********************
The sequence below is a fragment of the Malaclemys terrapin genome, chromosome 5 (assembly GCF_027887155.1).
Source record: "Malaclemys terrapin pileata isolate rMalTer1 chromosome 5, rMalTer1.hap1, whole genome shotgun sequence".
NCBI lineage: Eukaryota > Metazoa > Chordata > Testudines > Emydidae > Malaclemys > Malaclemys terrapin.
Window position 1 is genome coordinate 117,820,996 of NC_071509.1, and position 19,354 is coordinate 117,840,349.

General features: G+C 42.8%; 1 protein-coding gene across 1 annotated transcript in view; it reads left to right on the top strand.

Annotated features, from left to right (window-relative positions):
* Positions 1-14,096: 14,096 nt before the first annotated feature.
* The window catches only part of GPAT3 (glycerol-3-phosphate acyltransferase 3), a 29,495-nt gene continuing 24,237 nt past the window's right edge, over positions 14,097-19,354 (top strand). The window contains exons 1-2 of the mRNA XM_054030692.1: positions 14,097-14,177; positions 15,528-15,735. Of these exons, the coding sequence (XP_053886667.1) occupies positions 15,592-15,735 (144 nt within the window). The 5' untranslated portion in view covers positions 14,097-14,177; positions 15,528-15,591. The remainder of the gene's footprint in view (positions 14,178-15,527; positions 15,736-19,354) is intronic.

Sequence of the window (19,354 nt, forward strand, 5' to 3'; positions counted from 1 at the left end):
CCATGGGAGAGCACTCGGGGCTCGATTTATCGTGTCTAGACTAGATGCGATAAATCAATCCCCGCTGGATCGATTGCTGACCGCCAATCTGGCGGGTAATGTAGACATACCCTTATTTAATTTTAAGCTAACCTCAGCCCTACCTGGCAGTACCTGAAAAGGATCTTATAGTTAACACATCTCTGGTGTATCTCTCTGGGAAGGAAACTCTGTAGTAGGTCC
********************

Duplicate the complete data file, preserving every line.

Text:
The sequence below is a fragment of the Malaclemys terrapin genome, chromosome 5 (assembly GCF_027887155.1).
Source record: "Malaclemys terrapin pileata isolate rMalTer1 chromosome 5, rMalTer1.hap1, whole genome shotgun sequence".
NCBI lineage: Eukaryota > Metazoa > Chordata > Testudines > Emydidae > Malaclemys > Malaclemys terrapin.
Window position 1 is genome coordinate 117,820,996 of NC_071509.1, and position 19,354 is coordinate 117,840,349.

General features: G+C 42.8%; 1 protein-coding gene across 1 annotated transcript in view; it reads left to right on the top strand.

Annotated features, from left to right (window-relative positions):
* Positions 1-14,096: 14,096 nt before the first annotated feature.
* The window catches only part of GPAT3 (glycerol-3-phosphate acyltransferase 3), a 29,495-nt gene continuing 24,237 nt past the window's right edge, over positions 14,097-19,354 (top strand). The window contains exons 1-2 of the mRNA XM_054030692.1: positions 14,097-14,177; positions 15,528-15,735. Of these exons, the coding sequence (XP_053886667.1) occupies positions 15,592-15,735 (144 nt within the window). The 5' untranslated portion in view covers positions 14,097-14,177; positions 15,528-15,591. The remainder of the gene's footprint in view (positions 14,178-15,527; positions 15,736-19,354) is intronic.

Sequence of the window (19,354 nt, forward strand, 5' to 3'; positions counted from 1 at the left end):
CCATGGGAGAGCACTCGGGGCTCGATTTATCGTGTCTAGACTAGATGCGATAAATCAATCCCCGCTGGATCGATTGCTGACCGCCAATCTGGCGGGTAATGTAGACATACCCTTATTTAATTTTAAGCTAACCTCAGCCCTACCTGGCAGTACCTGAAAAGGATCTTATAGTTAACACATCTCTGGTGTATCTCTCTGGGAAGGAAACTCTGTAGTAGGTCC